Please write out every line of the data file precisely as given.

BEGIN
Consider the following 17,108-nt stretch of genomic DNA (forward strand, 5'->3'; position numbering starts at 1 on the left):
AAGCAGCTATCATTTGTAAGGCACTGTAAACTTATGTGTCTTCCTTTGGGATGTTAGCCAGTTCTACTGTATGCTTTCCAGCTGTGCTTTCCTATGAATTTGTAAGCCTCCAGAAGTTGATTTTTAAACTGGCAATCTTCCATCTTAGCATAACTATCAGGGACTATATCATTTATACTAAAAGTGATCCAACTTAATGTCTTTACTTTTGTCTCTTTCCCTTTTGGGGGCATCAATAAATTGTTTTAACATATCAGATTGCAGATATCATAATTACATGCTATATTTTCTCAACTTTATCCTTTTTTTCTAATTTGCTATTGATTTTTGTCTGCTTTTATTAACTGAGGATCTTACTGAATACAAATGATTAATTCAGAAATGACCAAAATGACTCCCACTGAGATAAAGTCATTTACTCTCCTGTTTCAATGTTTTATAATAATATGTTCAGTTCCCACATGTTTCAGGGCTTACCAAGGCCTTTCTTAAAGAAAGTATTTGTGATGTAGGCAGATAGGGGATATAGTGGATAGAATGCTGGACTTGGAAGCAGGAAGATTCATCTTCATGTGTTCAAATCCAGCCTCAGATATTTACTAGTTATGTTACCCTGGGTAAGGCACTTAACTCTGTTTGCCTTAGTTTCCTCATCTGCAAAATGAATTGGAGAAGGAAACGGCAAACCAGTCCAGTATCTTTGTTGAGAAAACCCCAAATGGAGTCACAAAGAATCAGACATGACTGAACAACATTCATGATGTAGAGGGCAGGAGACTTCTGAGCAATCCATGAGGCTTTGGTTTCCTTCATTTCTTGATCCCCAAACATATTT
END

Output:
Consider the following 17,108-nt stretch of genomic DNA (forward strand, 5'->3'; position numbering starts at 1 on the left):
AAGCAGCTATCATTTGTAAGGCACTGTAAACTTATGTGTCTTCCTTTGGGATGTTAGCCAGTTCTACTGTATGCTTTCCAGCTGTGCTTTCCTATGAATTTGTAAGCCTCCAGAAGTTGATTTTTAAACTGGCAATCTTCCATCTTAGCATAACTATCAGGGACTATATCATTTATACTAAAAGTGATCCAACTTAATGTCTTTACTTTTGTCTCTTTCCCTTTTGGGGGCATCAATAAATTGTTTTAACATATCAGATTGCAGATATCATAATTACATGCTATATTTTCTCAACTTTATCCTTTTTTTCTAATTTGCTATTGATTTTTGTCTGCTTTTATTAACTGAGGATCTTACTGAATACAAATGATTAATTCAGAAATGACCAAAATGACTCCCACTGAGATAAAGTCATTTACTCTCCTGTTTCAATGTTTTATAATAATATGTTCAGTTCCCACATGTTTCAGGGCTTACCAAGGCCTTTCTTAAAGAAAGTATTTGTGATGTAGGCAGATAGGGGATATAGTGGATAGAATGCTGGACTTGGAAGCAGGAAGATTCATCTTCATGTGTTCAAATCCAGCCTCAGATATTTACTAGTTATGTTACCCTGGGTAAGGCACTTAACTCTGTTTGCCTTAGTTTCCTCATCTGCAAAATGAATTGGAGAAGGAAACGGCAAACCAGTCCAGTATCTTTGTTGAGAAAACCCCAAATGGAGTCACAAAGAATCAGACATGACTGAACAACATTCATGATGTAGAGGGCAGGAGACTTCTGAGCAATCCATGAGGCTTTGGTTTCCTTCATTTCTTGATCCCCAAACATATTT